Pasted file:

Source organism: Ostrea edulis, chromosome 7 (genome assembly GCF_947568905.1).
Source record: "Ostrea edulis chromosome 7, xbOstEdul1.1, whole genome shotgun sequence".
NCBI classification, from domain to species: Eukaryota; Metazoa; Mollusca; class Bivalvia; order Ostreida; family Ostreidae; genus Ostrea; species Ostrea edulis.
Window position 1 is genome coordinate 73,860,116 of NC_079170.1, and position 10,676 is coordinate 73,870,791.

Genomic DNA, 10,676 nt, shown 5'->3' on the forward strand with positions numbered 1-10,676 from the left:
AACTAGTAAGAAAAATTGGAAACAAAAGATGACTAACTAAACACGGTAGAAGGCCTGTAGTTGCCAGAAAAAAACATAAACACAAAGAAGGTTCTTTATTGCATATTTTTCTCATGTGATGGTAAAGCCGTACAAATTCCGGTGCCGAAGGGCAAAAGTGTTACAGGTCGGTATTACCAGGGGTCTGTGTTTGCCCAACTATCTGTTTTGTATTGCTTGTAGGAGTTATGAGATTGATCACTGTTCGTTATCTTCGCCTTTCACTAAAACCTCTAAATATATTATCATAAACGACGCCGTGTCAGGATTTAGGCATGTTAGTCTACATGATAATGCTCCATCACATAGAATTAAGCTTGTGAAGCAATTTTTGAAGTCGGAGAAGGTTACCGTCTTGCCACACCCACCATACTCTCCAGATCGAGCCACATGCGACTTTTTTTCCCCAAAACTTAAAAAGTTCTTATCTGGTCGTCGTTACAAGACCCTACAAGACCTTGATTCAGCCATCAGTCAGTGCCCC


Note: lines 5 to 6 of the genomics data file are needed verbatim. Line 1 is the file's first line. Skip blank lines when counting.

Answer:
Genomic DNA, 10,676 nt, shown 5'->3' on the forward strand with positions numbered 1-10,676 from the left:
AACTAGTAAGAAAAATTGGAAACAAAAGATGACTAACTAAACACGGTAGAAGGCCTGTAGTTGCCAGAAAAAAACATAAACACAAAGAAGGTTCTTTATTGCATATTTTTCTCATGTGATGGTAAAGCCGTACAAATTCCGGTGCCGAAGGGCAAAAGTGTTACAGGTCGGTATTACCAGGGGTCTGTGTTTGCCCAACTATCTGTTTTGTATTGCTTGTAGGAGTTATGAGATTGATCACTGTTCGTTATCTTCGCCTTTCACTAAAACCTCTAAATATATTATCATAAACGACGCCGTGTCAGGATTTAGGCATGTTAGTCTACATGATAATGCTCCATCACATAGAATTAAGCTTGTGAAGCAATTTTTGAAGTCGGAGAAGGTTACCGTCTTGCCACACCCACCATACTCTCCAGATCGAGCCACATGCGACTTTTTTTCCCCAAAACTTAAAAAGTTCTTATCTGGTCGTCGTTACAAGACCCTACAAGACCTTGATTCAGCCATCAGTCAGTGCCCC